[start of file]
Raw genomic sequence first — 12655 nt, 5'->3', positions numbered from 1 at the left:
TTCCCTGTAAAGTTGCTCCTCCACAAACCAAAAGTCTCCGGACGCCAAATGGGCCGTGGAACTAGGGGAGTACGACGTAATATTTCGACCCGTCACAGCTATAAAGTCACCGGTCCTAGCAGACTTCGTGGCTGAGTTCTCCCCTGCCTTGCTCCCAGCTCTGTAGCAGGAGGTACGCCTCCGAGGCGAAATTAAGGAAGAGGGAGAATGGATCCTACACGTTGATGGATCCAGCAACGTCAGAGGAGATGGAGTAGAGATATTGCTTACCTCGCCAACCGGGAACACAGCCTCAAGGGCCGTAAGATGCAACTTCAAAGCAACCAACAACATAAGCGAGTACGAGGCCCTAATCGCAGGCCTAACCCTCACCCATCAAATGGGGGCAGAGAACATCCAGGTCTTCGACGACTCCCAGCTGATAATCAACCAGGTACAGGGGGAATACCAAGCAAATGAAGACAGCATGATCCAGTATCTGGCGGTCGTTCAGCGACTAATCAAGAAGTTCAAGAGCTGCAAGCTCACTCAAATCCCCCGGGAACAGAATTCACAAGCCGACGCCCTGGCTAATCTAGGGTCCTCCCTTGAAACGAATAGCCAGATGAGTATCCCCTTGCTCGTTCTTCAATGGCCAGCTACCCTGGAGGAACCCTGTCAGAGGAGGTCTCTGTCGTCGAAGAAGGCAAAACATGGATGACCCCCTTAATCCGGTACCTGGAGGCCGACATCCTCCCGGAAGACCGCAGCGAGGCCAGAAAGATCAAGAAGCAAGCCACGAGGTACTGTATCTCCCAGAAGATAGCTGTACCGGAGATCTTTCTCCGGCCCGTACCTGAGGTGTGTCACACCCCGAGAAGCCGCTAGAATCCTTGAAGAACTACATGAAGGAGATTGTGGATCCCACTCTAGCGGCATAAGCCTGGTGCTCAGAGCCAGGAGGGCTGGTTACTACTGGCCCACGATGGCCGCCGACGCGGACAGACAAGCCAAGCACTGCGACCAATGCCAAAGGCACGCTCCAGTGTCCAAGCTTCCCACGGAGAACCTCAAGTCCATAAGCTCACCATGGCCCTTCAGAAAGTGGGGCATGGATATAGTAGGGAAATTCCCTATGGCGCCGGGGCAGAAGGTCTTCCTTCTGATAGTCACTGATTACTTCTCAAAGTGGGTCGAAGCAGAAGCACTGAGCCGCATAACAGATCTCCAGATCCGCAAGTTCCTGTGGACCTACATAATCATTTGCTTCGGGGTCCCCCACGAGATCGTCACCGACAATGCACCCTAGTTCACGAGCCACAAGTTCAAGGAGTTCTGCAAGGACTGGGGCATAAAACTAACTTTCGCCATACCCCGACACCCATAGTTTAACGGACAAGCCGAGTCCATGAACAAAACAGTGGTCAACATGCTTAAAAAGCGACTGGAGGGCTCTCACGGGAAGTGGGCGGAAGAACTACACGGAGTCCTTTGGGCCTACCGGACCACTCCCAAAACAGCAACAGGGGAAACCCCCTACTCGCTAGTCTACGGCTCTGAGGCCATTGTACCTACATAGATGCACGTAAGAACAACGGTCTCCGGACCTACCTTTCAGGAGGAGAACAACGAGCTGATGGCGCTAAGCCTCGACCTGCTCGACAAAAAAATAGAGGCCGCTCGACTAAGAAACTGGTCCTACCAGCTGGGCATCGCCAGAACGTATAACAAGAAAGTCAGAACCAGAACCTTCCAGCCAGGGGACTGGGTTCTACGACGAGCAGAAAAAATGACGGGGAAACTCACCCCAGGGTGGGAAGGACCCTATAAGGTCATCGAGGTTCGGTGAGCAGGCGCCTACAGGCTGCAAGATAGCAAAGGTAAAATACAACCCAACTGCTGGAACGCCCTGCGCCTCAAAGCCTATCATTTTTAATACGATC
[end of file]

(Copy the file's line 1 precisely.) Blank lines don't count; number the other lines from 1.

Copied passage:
Raw genomic sequence first — 12655 nt, 5'->3', positions numbered from 1 at the left: